Construction transformation: This time it's different
In last week’s article, I proposed that the conditions to Transform Construction are finally coming together. Given the highly fragmented nature of the industry – the US has over 680,000 construction companies each with an average of 10 employees –the forces needed to drive transformation have to be significant. Look at the list of drivers below which apply in many countries, and make up your own mind:
Cost, Quality, Timeliness: Many customers of the construction industry have the perception that projects are largely delivered late, over budget, and below quality expectations. While there has been no alternative, this has been accepted. However if customers can be convinced that Modern Methods of Construction have higher rewards than risks, then a fertile market exists
Labour shortages: On-site construction is not an attractive career choice for many young people. Historically this has been mitigated by the use of migrant (foreign and domestic) labour, however this is becoming harder as the number of migrant construction workers falls or is restricted.
Insufficient industry capacity: In part as a result of the labour shortages, and in part because low capacity leads to higher prices, there is insufficient construction capacity to deliver all the projects desired. The subsequent lack of competition impacts costs, timeliness and quality.
Housing Crisis: Decades of under-investment in residential real-estate in both mature and emerging markets, and continued urbanization in emerging markets, is driving up rental and purchase costs so far, that the housing crisis is now leading to social unrest and therefore high on the political agenda.
Sustainability: With more than 40% of CO2 emissions coming from buildings, and a 60% in installed floor space anticipated over the next 30 years, building better buildings is going to be key to meeting CO2 emissions targets. This is further increasing pressure on politicians.
Government: As a major purchaser of construction, Governments have a strong incentive to reduce costs and increase quality. They are also under increasing pressure to solve the housing crisis and promote climate friendly policies. Consequently they are becoming involved both as specifiers and customers.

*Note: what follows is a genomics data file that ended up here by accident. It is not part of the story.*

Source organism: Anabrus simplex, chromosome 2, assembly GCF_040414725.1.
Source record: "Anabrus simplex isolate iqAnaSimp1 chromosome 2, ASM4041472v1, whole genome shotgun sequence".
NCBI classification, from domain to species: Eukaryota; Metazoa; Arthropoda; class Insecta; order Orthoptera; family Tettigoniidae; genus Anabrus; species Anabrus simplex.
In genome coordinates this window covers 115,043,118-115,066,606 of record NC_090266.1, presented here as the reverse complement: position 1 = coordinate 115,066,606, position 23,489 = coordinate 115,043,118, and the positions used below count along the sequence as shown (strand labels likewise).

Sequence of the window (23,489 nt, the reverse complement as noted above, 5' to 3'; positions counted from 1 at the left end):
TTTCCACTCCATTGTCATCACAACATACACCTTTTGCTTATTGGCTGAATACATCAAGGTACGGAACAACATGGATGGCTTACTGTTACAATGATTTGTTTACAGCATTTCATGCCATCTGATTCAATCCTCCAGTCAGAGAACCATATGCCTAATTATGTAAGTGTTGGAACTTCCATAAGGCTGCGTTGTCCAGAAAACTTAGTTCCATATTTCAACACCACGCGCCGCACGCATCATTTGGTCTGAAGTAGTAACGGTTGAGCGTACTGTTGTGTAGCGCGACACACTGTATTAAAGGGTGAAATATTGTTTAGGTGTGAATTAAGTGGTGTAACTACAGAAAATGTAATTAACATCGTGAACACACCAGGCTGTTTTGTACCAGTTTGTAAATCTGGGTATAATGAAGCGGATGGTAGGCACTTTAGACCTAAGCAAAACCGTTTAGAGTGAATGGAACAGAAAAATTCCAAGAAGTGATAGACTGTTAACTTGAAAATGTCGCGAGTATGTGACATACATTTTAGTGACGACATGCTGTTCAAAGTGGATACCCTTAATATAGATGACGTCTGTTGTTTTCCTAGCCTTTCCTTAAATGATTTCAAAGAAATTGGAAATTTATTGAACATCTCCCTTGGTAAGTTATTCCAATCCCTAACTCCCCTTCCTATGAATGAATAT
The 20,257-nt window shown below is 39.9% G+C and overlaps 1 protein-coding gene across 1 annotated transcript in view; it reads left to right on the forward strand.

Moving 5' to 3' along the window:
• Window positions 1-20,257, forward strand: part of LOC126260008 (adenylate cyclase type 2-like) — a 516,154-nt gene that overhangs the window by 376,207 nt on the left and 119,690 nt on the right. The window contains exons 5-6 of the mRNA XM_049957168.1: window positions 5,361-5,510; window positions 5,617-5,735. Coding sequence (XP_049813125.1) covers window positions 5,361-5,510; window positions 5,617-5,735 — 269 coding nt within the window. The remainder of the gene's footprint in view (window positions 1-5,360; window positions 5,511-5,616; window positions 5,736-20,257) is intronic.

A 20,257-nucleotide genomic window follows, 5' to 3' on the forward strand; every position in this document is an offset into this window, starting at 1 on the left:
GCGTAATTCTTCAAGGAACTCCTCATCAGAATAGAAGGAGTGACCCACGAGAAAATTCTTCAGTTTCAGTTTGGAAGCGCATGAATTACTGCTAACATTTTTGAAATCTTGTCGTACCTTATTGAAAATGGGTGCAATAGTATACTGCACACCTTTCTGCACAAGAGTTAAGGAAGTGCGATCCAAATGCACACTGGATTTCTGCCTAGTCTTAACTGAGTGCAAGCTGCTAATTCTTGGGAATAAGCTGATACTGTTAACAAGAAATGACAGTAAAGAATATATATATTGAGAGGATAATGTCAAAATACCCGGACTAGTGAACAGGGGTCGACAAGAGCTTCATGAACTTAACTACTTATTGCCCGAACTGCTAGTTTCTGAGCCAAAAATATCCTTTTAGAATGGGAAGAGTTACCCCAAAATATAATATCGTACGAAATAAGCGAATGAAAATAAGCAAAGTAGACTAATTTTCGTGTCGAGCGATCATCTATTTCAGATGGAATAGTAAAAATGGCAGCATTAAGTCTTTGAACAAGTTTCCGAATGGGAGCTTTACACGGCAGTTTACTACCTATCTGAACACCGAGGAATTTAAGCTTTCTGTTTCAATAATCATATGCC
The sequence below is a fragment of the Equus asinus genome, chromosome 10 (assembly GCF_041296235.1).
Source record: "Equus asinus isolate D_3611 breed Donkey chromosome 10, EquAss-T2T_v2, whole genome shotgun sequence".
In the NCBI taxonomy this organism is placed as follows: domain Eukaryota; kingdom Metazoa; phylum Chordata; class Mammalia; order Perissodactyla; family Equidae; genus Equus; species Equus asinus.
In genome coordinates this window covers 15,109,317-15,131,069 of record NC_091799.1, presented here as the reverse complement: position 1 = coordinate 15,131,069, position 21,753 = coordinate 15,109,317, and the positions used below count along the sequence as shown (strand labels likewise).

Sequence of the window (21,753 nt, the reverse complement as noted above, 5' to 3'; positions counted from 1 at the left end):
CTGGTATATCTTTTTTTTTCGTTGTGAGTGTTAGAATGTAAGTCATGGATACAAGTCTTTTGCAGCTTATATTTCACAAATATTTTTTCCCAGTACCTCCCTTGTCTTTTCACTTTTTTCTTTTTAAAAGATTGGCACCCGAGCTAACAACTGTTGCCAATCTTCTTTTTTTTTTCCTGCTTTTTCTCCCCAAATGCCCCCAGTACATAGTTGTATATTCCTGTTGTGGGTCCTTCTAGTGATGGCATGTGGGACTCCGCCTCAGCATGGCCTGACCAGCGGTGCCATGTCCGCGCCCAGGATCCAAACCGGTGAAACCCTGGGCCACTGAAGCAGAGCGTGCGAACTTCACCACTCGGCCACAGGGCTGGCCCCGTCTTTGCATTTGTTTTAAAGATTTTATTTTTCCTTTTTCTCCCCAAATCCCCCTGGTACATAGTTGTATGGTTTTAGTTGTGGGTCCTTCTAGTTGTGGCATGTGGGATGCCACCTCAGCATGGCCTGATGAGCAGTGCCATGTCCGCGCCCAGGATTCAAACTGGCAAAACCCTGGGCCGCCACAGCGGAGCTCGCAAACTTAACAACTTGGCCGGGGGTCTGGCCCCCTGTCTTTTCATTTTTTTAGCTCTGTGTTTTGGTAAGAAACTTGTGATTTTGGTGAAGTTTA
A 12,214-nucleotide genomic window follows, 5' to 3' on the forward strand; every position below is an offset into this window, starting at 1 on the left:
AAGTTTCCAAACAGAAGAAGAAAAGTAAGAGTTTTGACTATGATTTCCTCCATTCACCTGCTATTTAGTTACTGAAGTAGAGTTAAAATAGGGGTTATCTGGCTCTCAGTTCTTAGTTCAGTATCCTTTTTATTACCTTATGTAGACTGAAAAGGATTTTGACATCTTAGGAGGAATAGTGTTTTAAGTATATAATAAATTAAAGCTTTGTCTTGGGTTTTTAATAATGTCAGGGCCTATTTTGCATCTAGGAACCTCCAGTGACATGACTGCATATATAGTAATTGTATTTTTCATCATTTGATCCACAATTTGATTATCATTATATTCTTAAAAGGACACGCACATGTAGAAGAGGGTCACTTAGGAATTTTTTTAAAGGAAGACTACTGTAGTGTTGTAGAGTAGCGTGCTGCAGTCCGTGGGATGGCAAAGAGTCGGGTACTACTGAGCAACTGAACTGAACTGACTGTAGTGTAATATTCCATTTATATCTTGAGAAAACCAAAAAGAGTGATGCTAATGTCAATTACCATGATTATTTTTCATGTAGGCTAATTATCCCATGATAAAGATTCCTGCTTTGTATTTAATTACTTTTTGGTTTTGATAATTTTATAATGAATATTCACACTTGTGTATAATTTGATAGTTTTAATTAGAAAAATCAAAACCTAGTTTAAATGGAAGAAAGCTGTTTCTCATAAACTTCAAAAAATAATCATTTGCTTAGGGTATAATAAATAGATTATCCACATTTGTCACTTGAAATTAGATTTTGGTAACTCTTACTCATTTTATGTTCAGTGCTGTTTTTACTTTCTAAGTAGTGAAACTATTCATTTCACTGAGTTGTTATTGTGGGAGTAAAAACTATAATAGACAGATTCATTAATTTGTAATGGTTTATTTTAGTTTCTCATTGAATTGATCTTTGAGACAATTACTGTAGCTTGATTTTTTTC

Digital Maturity: Maybe this should be at the top of the list. Digital tools for construction are reaching a level of maturity that is enabling more seamless exchange of information between the various parties working on a project. This increases transparency, increases speed, reduces errors and waste. Reducing the latency in information exchange accelerates project timelines, and thereby increases industry capacity. It also drives commoditization of almost every part of the construction process, reducing margins. Throw in Virtual Reality and it becomes practical to move tasks to places where they can be done best (& cheapest). It also opens the door to the potential for machine learning and AI to optimize structures along multiple dimensions such as cost, construction time, sustainability or total cost of ownership. Sounds like a distant dream? It’s already happening, and we will explore this in a future article, and the impact it’s having on the value chain.
These forces interact with each other, and as these interactions amplify the rate of change, so we approach the tipping point in the Transformation of Construction.
Next week we will take a closer look at the ways Digital is enabling the Transformation of Construction, and the potential new businesses and business models that might emerge as the result of greater digitalization of construction.
In the meantime, post a comment and let people know what you think.